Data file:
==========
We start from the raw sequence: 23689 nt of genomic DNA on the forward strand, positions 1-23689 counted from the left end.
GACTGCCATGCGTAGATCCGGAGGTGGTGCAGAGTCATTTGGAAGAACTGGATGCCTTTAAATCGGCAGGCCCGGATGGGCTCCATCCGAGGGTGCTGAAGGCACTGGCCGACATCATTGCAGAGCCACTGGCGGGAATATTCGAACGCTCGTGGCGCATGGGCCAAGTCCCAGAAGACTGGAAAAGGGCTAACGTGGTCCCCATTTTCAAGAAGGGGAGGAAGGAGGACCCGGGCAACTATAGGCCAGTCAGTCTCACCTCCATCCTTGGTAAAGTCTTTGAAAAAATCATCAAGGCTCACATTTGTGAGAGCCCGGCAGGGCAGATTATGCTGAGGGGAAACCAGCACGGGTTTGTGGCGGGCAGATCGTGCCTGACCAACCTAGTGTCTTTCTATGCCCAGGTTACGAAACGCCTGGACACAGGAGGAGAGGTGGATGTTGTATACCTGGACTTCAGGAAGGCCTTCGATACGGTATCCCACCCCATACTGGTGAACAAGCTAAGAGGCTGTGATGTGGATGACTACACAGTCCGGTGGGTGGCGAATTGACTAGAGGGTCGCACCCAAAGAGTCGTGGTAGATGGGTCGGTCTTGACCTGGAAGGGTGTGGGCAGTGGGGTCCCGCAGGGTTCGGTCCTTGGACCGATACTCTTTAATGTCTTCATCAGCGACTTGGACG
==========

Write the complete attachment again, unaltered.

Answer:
We start from the raw sequence: 23689 nt of genomic DNA on the forward strand, positions 1-23689 counted from the left end.
GACTGCCATGCGTAGATCCGGAGGTGGTGCAGAGTCATTTGGAAGAACTGGATGCCTTTAAATCGGCAGGCCCGGATGGGCTCCATCCGAGGGTGCTGAAGGCACTGGCCGACATCATTGCAGAGCCACTGGCGGGAATATTCGAACGCTCGTGGCGCATGGGCCAAGTCCCAGAAGACTGGAAAAGGGCTAACGTGGTCCCCATTTTCAAGAAGGGGAGGAAGGAGGACCCGGGCAACTATAGGCCAGTCAGTCTCACCTCCATCCTTGGTAAAGTCTTTGAAAAAATCATCAAGGCTCACATTTGTGAGAGCCCGGCAGGGCAGATTATGCTGAGGGGAAACCAGCACGGGTTTGTGGCGGGCAGATCGTGCCTGACCAACCTAGTGTCTTTCTATGCCCAGGTTACGAAACGCCTGGACACAGGAGGAGAGGTGGATGTTGTATACCTGGACTTCAGGAAGGCCTTCGATACGGTATCCCACCCCATACTGGTGAACAAGCTAAGAGGCTGTGATGTGGATGACTACACAGTCCGGTGGGTGGCGAATTGACTAGAGGGTCGCACCCAAAGAGTCGTGGTAGATGGGTCGGTCTTGACCTGGAAGGGTGTGGGCAGTGGGGTCCCGCAGGGTTCGGTCCTTGGACCGATACTCTTTAATGTCTTCATCAGCGACTTGGACG